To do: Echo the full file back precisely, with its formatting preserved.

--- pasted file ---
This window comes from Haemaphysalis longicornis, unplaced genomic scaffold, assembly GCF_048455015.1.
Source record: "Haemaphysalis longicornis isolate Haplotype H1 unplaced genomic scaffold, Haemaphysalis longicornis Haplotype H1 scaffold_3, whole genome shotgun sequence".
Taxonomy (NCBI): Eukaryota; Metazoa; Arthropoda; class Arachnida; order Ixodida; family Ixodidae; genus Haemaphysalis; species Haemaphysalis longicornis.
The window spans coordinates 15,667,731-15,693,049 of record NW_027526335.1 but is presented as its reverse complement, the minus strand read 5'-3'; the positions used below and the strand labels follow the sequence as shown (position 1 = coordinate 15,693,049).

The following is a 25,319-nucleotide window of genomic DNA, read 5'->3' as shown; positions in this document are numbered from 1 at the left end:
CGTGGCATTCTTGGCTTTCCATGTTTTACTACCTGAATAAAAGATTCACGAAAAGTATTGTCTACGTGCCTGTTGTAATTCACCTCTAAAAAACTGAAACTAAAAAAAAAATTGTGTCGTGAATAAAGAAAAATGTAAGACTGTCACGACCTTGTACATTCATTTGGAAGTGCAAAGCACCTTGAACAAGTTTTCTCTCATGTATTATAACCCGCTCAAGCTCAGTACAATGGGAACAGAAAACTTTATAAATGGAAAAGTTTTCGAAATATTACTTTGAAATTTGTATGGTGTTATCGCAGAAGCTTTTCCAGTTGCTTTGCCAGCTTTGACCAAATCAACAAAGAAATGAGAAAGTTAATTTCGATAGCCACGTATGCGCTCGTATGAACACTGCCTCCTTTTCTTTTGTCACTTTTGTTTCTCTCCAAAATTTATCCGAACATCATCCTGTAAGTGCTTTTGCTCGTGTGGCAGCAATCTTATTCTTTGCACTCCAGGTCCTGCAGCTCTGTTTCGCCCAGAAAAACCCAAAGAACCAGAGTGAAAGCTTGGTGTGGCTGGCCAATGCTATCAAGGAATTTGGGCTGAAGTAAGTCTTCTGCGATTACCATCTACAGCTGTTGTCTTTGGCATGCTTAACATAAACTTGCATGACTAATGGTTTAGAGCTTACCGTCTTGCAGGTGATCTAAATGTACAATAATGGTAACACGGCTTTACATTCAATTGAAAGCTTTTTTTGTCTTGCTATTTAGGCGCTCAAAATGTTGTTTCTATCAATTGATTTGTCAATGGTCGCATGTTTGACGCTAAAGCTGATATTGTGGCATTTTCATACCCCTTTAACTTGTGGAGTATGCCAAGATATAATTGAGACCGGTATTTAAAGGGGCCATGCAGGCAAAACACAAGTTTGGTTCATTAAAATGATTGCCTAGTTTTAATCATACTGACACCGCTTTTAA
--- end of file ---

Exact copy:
This window comes from Haemaphysalis longicornis, unplaced genomic scaffold, assembly GCF_048455015.1.
Source record: "Haemaphysalis longicornis isolate Haplotype H1 unplaced genomic scaffold, Haemaphysalis longicornis Haplotype H1 scaffold_3, whole genome shotgun sequence".
Taxonomy (NCBI): Eukaryota; Metazoa; Arthropoda; class Arachnida; order Ixodida; family Ixodidae; genus Haemaphysalis; species Haemaphysalis longicornis.
The window spans coordinates 15,667,731-15,693,049 of record NW_027526335.1 but is presented as its reverse complement, the minus strand read 5'-3'; the positions used below and the strand labels follow the sequence as shown (position 1 = coordinate 15,693,049).

The following is a 25,319-nucleotide window of genomic DNA, read 5'->3' as shown; positions in this document are numbered from 1 at the left end:
CGTGGCATTCTTGGCTTTCCATGTTTTACTACCTGAATAAAAGATTCACGAAAAGTATTGTCTACGTGCCTGTTGTAATTCACCTCTAAAAAACTGAAACTAAAAAAAAAATTGTGTCGTGAATAAAGAAAAATGTAAGACTGTCACGACCTTGTACATTCATTTGGAAGTGCAAAGCACCTTGAACAAGTTTTCTCTCATGTATTATAACCCGCTCAAGCTCAGTACAATGGGAACAGAAAACTTTATAAATGGAAAAGTTTTCGAAATATTACTTTGAAATTTGTATGGTGTTATCGCAGAAGCTTTTCCAGTTGCTTTGCCAGCTTTGACCAAATCAACAAAGAAATGAGAAAGTTAATTTCGATAGCCACGTATGCGCTCGTATGAACACTGCCTCCTTTTCTTTTGTCACTTTTGTTTCTCTCCAAAATTTATCCGAACATCATCCTGTAAGTGCTTTTGCTCGTGTGGCAGCAATCTTATTCTTTGCACTCCAGGTCCTGCAGCTCTGTTTCGCCCAGAAAAACCCAAAGAACCAGAGTGAAAGCTTGGTGTGGCTGGCCAATGCTATCAAGGAATTTGGGCTGAAGTAAGTCTTCTGCGATTACCATCTACAGCTGTTGTCTTTGGCATGCTTAACATAAACTTGCATGACTAATGGTTTAGAGCTTACCGTCTTGCAGGTGATCTAAATGTACAATAATGGTAACACGGCTTTACATTCAATTGAAAGCTTTTTTTGTCTTGCTATTTAGGCGCTCAAAATGTTGTTTCTATCAATTGATTTGTCAATGGTCGCATGTTTGACGCTAAAGCTGATATTGTGGCATTTTCATACCCCTTTAACTTGTGGAGTATGCCAAGATATAATTGAGACCGGTATTTAAAGGGGCCATGCAGGCAAAACACAAGTTTGGTTCATTAAAATGATTGCCTAGTTTTAATCATACTGACACCGCTTTTAA